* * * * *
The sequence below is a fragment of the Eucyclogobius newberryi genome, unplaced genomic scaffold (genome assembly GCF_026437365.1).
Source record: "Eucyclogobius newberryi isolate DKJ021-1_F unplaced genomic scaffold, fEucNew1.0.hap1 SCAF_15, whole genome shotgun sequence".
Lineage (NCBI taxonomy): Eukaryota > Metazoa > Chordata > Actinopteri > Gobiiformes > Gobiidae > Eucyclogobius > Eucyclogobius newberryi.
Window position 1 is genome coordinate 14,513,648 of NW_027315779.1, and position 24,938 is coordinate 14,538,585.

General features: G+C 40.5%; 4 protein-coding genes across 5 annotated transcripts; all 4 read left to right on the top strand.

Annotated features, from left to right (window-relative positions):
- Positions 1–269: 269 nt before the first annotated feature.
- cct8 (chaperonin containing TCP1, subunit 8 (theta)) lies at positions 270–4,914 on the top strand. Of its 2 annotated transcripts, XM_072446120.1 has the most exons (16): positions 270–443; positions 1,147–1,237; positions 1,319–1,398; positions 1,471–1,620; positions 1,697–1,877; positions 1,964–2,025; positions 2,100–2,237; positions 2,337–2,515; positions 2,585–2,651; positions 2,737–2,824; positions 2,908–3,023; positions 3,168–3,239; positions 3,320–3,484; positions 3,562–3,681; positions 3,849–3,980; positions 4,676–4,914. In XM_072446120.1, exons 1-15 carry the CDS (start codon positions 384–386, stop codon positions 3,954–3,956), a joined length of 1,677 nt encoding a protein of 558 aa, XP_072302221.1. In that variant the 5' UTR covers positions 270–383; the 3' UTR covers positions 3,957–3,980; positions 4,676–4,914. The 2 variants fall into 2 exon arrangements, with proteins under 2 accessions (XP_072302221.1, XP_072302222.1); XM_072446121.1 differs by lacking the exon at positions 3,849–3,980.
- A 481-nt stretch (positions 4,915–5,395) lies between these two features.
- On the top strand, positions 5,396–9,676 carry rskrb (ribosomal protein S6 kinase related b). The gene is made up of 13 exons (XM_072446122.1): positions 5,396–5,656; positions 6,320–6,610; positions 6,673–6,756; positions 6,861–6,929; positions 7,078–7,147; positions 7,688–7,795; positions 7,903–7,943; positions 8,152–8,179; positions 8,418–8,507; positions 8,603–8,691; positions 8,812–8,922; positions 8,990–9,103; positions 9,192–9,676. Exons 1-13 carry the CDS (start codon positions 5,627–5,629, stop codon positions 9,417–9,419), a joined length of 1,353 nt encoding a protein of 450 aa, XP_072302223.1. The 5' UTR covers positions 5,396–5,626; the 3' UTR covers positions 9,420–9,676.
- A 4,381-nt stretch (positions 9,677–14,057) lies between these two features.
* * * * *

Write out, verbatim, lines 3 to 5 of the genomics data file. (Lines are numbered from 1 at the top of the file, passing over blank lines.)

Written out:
Lineage (NCBI taxonomy): Eukaryota > Metazoa > Chordata > Actinopteri > Gobiiformes > Gobiidae > Eucyclogobius > Eucyclogobius newberryi.
Window position 1 is genome coordinate 14,513,648 of NW_027315779.1, and position 24,938 is coordinate 14,538,585.

General features: G+C 40.5%; 4 protein-coding genes across 5 annotated transcripts; all 4 read left to right on the top strand.